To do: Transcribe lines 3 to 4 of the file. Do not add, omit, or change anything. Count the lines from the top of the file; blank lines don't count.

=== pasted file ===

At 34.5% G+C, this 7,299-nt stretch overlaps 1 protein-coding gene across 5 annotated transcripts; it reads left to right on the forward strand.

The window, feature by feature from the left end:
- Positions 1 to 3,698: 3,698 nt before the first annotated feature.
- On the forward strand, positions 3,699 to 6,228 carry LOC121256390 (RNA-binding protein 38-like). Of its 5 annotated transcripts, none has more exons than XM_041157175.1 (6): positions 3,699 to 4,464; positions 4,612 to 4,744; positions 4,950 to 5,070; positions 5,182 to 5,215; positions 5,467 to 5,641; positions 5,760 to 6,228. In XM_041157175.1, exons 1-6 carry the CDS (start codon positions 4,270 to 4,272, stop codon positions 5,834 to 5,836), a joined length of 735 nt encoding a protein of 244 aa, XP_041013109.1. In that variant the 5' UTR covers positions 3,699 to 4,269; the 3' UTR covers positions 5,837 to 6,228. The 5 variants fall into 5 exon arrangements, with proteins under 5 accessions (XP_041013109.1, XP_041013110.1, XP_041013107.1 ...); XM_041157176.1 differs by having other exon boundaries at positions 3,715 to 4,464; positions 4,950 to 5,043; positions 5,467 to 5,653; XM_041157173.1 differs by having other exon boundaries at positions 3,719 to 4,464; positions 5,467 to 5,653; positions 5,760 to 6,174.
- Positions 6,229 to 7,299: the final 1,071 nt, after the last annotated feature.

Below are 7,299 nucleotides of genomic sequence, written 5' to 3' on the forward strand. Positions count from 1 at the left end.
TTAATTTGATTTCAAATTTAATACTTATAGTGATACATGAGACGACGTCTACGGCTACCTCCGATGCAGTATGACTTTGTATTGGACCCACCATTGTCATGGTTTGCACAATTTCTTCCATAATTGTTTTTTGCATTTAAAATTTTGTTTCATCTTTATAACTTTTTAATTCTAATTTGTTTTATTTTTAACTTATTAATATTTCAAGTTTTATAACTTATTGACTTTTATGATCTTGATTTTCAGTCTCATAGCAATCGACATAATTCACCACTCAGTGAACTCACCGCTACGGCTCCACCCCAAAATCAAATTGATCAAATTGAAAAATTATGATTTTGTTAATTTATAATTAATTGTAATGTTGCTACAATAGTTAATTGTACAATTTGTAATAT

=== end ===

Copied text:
- Positions 1 to 3,698: 3,698 nt before the first annotated feature.
- On the forward strand, positions 3,699 to 6,228 carry LOC121256390 (RNA-binding protein 38-like). Of its 5 annotated transcripts, none has more exons than XM_041157175.1 (6): positions 3,699 to 4,464; positions 4,612 to 4,744; positions 4,950 to 5,070; positions 5,182 to 5,215; positions 5,467 to 5,641; positions 5,760 to 6,228. In XM_041157175.1, exons 1-6 carry the CDS (start codon positions 4,270 to 4,272, stop codon positions 5,834 to 5,836), a joined length of 735 nt encoding a protein of 244 aa, XP_041013109.1. In that variant the 5' UTR covers positions 3,699 to 4,269; the 3' UTR covers positions 5,837 to 6,228. The 5 variants fall into 5 exon arrangements, with proteins under 5 accessions (XP_041013109.1, XP_041013110.1, XP_041013107.1 ...); XM_041157176.1 differs by having other exon boundaries at positions 3,715 to 4,464; positions 4,950 to 5,043; positions 5,467 to 5,653; XM_041157173.1 differs by having other exon boundaries at positions 3,719 to 4,464; positions 5,467 to 5,653; positions 5,760 to 6,174.